Exactly, and if they choose to do so they can really make the tail wag the dog big time. Let’s say a store like Dalton or Barnes and Noble makes a deal with a publisher. Let’s say the publisher comes into a meeting — someone like Dell or Doubleday, someone with a great deal of resources behind them — and they say we’d like to print 500,000 copies of this novel by X, and we’ll do that if you’ll promise to put 10 copies in every one of your stores, on the front table or in the window. So it’s all a deal, it’s nothing to do with whether the book is good or bad, or anything else, it’s a deal, and that’s not helping.

¶ Has Clark City Press ever applied to any Foundations for assistance with its productions?

It’s never occurred to me to do that; I always figure I can spend that time thinking up some way to earn the money. But some presses do. Graywolf, for example, converted their operations to non-profit status, which enables them to become eligible for various grants that are not available to businesses. There are some very wealthy Foundations but it becomes a particular talent or trick to know how to write the requests for grants. There’s an art museum in Billings and all they do all day is write grant applications to try to get money; they have people on staff who only do that, who specialise in that.
      I think there are certain Foundations that probably would make grants to a commercial company if it could be demonstrated that the company is trying to operate in good faith and is simply having a hard time making ends meet because they’re refusing to compromise on the quality of the product. Some Foundations probably would support them on specific projects. Most, if not all the small publishers I’ve come across have financial problems and the only way they’ve been lessened is via wealthy benefactors. I have a feeling about both ends of the financial spectrum: it isn’t healthy to make too much money and it isn’t healthy to make none.

¶ How did you come to publish a couple of books by Barry Gifford?

He’s a very interesting writer and he submitted a manuscript to Jaimie Poltenberg (Jim Harrison’s daughter) who was in charge of production. It gave us another dimension, another voice that was quite different, and each book was appropriate to a small press. Both Jamie and I liked the work, so we did a couple of things with him.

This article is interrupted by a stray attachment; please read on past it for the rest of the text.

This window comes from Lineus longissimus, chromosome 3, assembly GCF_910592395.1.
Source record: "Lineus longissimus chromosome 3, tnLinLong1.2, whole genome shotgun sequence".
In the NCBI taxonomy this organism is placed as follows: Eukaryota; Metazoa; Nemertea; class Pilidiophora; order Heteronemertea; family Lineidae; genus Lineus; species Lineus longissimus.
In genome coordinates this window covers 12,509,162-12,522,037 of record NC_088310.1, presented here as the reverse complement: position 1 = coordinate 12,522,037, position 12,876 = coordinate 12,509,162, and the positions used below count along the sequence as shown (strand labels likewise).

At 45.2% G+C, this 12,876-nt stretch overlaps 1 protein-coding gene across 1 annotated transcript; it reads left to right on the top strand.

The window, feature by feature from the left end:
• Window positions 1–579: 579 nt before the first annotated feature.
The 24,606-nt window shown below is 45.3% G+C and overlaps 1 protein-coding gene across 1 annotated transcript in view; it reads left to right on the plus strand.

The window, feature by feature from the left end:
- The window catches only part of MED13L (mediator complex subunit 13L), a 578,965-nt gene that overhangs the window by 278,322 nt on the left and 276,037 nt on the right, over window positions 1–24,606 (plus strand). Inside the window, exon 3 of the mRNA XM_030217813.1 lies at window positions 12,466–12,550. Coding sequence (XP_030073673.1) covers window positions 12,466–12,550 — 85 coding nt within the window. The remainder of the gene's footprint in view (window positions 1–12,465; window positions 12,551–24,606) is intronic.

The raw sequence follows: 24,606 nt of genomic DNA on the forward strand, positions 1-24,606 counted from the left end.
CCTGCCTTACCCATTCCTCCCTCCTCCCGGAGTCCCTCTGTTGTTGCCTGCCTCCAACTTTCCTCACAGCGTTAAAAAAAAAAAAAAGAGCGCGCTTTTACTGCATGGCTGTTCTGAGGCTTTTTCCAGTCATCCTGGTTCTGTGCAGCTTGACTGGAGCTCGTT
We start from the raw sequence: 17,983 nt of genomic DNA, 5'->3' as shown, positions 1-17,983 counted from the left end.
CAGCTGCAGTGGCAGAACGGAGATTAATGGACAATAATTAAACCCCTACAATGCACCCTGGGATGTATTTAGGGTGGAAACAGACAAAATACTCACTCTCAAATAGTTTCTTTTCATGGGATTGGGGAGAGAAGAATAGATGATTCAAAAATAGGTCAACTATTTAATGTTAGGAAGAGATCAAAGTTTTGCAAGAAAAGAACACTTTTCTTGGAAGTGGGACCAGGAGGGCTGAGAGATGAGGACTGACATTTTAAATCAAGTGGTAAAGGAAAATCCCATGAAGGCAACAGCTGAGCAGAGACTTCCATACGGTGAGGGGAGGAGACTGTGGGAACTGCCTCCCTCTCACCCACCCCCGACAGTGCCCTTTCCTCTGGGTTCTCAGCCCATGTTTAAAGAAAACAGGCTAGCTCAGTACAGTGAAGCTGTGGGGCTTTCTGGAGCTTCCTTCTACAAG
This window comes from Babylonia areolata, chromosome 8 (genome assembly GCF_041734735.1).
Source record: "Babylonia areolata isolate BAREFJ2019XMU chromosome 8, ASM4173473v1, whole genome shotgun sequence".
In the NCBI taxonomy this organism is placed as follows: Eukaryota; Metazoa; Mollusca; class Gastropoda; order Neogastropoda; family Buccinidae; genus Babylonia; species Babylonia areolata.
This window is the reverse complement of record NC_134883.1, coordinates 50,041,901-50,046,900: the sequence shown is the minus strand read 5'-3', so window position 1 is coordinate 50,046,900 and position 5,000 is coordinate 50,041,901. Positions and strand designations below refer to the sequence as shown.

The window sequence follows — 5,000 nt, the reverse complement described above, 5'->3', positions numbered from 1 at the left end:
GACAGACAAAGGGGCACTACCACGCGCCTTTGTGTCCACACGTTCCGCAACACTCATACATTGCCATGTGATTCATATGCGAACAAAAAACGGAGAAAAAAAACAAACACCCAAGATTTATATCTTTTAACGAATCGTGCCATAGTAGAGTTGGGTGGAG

¶ How did your list come together in the first place?

It was quite organic. It started out with some things of my own that I wanted to get back in print, and I knew of some poetry of Jim Harrison and Dan Gerber that deserved to be in print but wasn’t.

¶ How did you come to reprint a book like Kathryn Marshall’s My Sister Gone?

Because Kathryn Marshall lived here! That’s a very tough book but it’s a good book and it should never have gone out of print. And that was my attitude. If you found something that had some foundation to it but had gotten lost between the cracks you should try to bring it back.
      For example I’ve got a book of poems by Craig Keillor that I hope to get a chance to do this year, and another poet, Keith Wilson, who did Graves Registry, is a major American poet and all his work is out of print, it’s insane. I’ve corresponded with him and what really should happen is that a definitive collected edition of his poems is printed and stays in print. Over the years his work has been published in little chapbooks and so on. They’re very nice but they get lost, get out of print.
      So one of the things I’d like to do with Clark City Press is each year get maybe one or two of these things that seem important back in print and hold them there. Get them in the catalogue, get the catalogue good distribution and that way at least people know the books are in print and you have an ongoing audience. If you have a book in print, maybe it sells two or three copies a week, maybe eight or ten a month, who cares? So long as that keeps happening over the weeks and months, that’s all you need. That’s why you’re there, as a resource to new readers or old readers who’ve lost their copy, whatever. The thing is to keep it going, keep it alive.
      That’s how I view what’s going to happen with Clark City Press; nothing particularly unusual or outrageous, just to keep something happening, keep acting as a resource.

Noel King teaches at Macquarie University, Sydney.